Failure of one or both testes to descend into the scrotal sac.   (Modified: 9/1/2000)

cryptorchidism
The failure of one or both testicles to descend into the scrotum.   (Modified: 10/24/2000)

cryptorchidism
A condition in which one or both testes are not located in the scrotum.   (Modified: 7/5/2001)

crystalloid
A solution containing small particles. The particles can pass through a semipermeable membrane. Lactated Ringers is an example of a crystalloid solution.   (Modified: 5/19/2003)

crystalloids
Crystalloid solutions are solutions that contain small particles, particles with molecular weights of less than a few 100 molecular weight units. Examples of crystalloid solutions are lactated Ringer’s solution, Ringer’s, and the dextrose and saline containing solutions.   (Modified: 11/29/1999)

CSAW
Center for the Study of Animal Well-being   (Modified: 12/27/1999)

cull cow
Cow removed from a herd due to poor profitability. Generally due to poor production, reproduction, or mastitis.   (Modified: 2/11/2000)

culture
Evaluating a sample of fluid or tissue for bacterial growth.   (Modified: 7/5/2001)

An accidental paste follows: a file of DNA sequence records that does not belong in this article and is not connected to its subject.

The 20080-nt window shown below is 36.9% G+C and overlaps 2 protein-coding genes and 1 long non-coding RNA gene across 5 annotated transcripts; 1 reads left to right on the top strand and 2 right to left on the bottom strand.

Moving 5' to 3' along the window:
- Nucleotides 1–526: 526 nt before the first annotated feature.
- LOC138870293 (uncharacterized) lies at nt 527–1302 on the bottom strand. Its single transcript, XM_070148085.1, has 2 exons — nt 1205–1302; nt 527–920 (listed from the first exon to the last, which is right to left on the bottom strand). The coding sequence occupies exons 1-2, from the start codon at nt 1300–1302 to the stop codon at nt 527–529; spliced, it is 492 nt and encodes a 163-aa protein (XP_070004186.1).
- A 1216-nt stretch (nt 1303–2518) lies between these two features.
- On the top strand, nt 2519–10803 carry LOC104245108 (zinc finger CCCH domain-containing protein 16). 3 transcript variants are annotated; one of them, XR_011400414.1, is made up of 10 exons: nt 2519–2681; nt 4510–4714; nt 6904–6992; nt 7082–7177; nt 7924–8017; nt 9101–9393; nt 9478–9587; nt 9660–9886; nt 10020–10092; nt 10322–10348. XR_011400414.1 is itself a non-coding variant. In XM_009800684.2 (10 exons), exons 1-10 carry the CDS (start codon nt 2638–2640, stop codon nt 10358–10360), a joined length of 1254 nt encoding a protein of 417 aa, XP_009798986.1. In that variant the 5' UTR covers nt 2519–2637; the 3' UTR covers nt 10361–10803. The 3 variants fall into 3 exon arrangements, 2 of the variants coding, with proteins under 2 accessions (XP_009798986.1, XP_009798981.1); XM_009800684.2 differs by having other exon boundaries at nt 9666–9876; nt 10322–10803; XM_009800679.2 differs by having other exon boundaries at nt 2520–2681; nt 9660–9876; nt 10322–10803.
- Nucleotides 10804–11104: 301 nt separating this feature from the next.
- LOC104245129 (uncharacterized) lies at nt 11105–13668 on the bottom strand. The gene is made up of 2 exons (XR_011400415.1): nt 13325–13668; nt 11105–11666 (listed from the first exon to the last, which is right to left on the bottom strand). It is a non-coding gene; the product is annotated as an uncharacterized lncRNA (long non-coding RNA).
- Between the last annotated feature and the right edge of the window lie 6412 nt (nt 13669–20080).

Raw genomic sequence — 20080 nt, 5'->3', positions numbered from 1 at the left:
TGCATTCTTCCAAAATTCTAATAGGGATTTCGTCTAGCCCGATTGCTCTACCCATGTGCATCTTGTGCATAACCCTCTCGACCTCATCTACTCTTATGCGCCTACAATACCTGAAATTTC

cush
The laying down position of the female camelid during mating.   (Modified: 7/5/2001)

Cushing’s Disease
A disease of the adrenal gland that produces too much of the hormone cortisol. Too much cortisol causes signs including drinking, eating and urinating increased amounts and loss of hair on the body. Also called hyperadrenocorticism.   (Modified: 10/12/1999)

cutaneous lupus erythematosus Abrev: CLE
Discoid lupus. A form of systemic lupus erythematosus which only onvolves the skin.   (Modified: 2/16/2001)

cutaneous vasculitis
Skin lesions caused by deposition and subsequent activation of soluble immune complexes along the basement membrane of blood vessels.   (Modified: 2/16/2001)

cycle
Events that happen in the female such as ovulation, hormone production, receptivity, etc. In camelids the cycle does not follow regular time periods as it does in horses or cattle.   (Modified: 7/3/2001)

cyclitis
Inflammation of the ciliary body.   (Modified: 4/18/2001)